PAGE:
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The Army: Apprentice Training

Lord Lyell asked Her Majesty's Government:

The Parliamentary Under-Secretary of State, Ministry of Defence (Earl Howe): A review of apprentice training arrangements in the Army has recommended, subject to consultation, that they should be restructured along the lines of the government flagship initiative on modern apprenticeship training which is intended to raise the competence and competitiveness of the UK workforce as a whole.

The Army's scheme (which will encompass the Royal Engineers, Royal Signals, Royal Logistics Corps and the Royal Electrical and Mechanical Engineers) would be open to young people aged 16½-18½, and would commence with a common 28 week foundation course at Rowcroft Barracks, Arborfield, followed by technical training at the appropriate army or service's trade training school and a period of on the job training leading to the award of an NVQ level three within three to four years.

The proposals would necessitate some revision to our previous plans to transfer all R SIGNALS apprentice training to Blandford. Under the new arrangements future R SIGNALS apprentices would still complete their trade training at Blandford but only after completing their 28 week foundation course at Arborfield.

'Sea Empress' Grounding: Inquiry

Lord Harlech asked Her Majesty's Government:

The Parliamentary Under-Secretary of State, Department of Transport (Viscount Goschen): The Chief Inspector of Marine Accidents has assured my right honourable friend the Secretary of State for Transport that the investigation is progressing satisfactorily. The inspectors have interviewed many of the people from whom they need to take evidence and this process is continuing. All parties are co-operating with the inspectors. There has been a good response to the public notices placed in the press inviting people to make representations to the inspectors which would assist them both in determining the circumstances and causes of the grounding and in relation to the subsequent salvage operations. The chief inspector has received

35 detailed representations and a further 63 letters from people, some of whom wish to give evidence to the inspectors.

The chief inspector's target for investigations of this kind is to submit his final report to my right honourable friend within 12 months of the date of an accident. Within this time, he has to carry out a consultation

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process on the draft, a statutory requirement which normally takes two months or more. If at any stage of the inquiry the chief inspector feels that he can usefully and properly publish interim recommendations, he will do so. In order to carry out the investigation both speedily and thoroughly, the chief inspector has told my right honourable friend that he has appointed five of his nine inspectors to the investigation.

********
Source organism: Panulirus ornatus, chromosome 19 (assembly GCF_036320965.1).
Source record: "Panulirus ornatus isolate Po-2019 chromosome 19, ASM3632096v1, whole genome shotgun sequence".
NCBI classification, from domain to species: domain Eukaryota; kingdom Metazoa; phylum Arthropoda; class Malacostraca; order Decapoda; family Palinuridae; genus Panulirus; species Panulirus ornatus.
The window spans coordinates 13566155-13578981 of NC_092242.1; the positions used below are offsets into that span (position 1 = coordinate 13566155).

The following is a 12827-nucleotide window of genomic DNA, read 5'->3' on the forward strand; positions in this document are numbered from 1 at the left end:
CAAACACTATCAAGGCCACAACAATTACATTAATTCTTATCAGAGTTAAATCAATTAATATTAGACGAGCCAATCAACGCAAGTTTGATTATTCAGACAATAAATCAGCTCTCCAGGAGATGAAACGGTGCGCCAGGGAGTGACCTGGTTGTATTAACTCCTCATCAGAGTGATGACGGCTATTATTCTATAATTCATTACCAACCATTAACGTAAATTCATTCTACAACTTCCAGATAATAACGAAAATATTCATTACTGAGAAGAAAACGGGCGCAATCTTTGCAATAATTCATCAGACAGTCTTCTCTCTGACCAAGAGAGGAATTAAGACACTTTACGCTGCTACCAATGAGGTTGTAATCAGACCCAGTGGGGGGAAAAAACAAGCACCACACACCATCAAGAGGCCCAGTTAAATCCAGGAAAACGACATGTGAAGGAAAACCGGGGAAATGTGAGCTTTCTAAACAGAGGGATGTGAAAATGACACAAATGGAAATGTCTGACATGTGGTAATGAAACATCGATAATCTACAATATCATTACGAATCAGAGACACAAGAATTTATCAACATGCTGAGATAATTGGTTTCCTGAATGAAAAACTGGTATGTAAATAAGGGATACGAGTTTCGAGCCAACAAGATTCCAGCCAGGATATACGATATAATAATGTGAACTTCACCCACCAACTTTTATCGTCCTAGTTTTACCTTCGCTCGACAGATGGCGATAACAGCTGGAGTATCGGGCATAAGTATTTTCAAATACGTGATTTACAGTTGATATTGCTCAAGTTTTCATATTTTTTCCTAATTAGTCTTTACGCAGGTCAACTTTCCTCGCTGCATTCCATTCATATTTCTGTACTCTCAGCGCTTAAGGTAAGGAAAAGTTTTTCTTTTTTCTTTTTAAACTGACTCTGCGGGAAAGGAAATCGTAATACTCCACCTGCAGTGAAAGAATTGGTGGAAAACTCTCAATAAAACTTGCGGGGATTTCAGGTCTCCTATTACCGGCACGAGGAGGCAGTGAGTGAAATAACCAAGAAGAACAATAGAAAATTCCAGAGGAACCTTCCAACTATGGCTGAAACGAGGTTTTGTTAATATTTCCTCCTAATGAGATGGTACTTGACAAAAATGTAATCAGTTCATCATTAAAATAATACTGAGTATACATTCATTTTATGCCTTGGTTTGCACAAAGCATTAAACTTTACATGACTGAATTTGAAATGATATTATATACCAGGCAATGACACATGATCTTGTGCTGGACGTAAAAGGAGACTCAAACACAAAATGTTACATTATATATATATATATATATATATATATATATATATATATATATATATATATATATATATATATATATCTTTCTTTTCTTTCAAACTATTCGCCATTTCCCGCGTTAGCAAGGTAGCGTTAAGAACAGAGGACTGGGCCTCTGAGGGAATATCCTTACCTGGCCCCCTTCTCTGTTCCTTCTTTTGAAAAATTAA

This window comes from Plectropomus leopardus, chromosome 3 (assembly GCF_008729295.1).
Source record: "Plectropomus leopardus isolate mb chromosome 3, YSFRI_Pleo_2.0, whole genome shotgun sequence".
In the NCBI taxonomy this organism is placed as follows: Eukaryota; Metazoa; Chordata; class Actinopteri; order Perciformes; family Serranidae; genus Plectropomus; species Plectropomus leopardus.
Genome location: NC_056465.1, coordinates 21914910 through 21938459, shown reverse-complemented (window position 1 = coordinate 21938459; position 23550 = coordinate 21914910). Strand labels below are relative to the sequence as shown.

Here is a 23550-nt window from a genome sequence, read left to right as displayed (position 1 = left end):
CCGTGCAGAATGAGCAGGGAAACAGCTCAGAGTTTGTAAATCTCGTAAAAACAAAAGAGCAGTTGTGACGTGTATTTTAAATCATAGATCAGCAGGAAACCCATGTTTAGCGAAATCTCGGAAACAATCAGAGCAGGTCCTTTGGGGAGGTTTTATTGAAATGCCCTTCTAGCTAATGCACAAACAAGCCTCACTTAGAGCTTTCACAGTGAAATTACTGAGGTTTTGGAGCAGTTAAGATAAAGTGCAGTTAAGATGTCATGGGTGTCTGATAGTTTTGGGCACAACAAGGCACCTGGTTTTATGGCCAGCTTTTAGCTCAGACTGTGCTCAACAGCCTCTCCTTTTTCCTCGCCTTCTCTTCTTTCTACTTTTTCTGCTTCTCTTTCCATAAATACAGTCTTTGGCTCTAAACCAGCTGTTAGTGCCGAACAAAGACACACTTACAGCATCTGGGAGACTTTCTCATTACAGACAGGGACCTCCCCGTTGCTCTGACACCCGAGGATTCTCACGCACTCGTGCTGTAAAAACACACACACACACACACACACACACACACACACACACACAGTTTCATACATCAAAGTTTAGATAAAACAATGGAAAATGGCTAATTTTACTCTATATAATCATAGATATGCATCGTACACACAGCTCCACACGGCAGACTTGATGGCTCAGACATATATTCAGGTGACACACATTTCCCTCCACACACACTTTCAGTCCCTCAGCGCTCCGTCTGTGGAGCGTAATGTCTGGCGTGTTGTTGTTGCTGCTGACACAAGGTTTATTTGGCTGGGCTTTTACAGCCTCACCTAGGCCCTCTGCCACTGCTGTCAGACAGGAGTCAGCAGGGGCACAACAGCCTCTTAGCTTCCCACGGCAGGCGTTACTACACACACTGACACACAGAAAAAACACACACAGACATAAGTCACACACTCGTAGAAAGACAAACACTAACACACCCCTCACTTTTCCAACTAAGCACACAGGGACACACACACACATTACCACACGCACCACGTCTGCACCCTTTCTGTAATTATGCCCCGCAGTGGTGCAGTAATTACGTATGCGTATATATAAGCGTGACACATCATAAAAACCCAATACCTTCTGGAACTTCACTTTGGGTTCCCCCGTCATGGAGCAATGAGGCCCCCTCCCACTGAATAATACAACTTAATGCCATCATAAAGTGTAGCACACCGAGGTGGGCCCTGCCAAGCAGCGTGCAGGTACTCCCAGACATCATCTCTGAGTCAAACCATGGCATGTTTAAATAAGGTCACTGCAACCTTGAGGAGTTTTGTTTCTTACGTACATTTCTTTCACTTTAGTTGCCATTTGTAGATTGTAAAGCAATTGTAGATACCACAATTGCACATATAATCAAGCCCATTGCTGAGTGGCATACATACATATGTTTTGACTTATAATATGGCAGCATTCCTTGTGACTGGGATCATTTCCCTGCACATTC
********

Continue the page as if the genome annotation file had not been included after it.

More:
My right honourable friend hopes to publish the chief inspector's final report as soon as possible after receiving it.

Colchester Young Offender Institution

Baroness Rawlings asked Her Majesty's Government:

    Whether progress has been made with their plans for a second demanding new regime for young offenders.

The Minister of State, Home Office (Baroness Blatch): My honourable friend announced today that we have decided to establish a new young offender institution on a site at the Military Corrective Training Centre (MCTC) at Colchester.

Colchester Young Offender Institution will begin taking its first prisoners this autumn, building to a maximum population of 32 young men aged between 18 and 21. The purpose of this initiative is to test the effectiveness of a regime similar to that followed by military detainees in improving the attitude and behaviour of young offenders and in reducing the level of their re-offending after release. Young offenders will be sent to Colchester having been assessed as suitable for the regime and condition there. They will not be volunteers. Their day will be long and active, beginning with reveille at 6 a.m. and ending with lights out at

10 p.m. They will experience a combination of discipline, education and training reflecting the military ethos of the MCTC.

Colchester Young Offender Institution will operate under the Young Offender Institution Rules and Prison Service policy. It will be run by staff from the Prison Service and by military staff appointed as prison officers. The military commandant of the MCTC will be appointed as the governor and he will have as his deputy an experienced Prison Service governor grade. Military staff appointed to the young offender institution will be thoroughly trained. Young offenders' progress will be monitored while at Colchester and afterwards. The results will be compared with those from a group of similar young offenders from a normal young offender institution.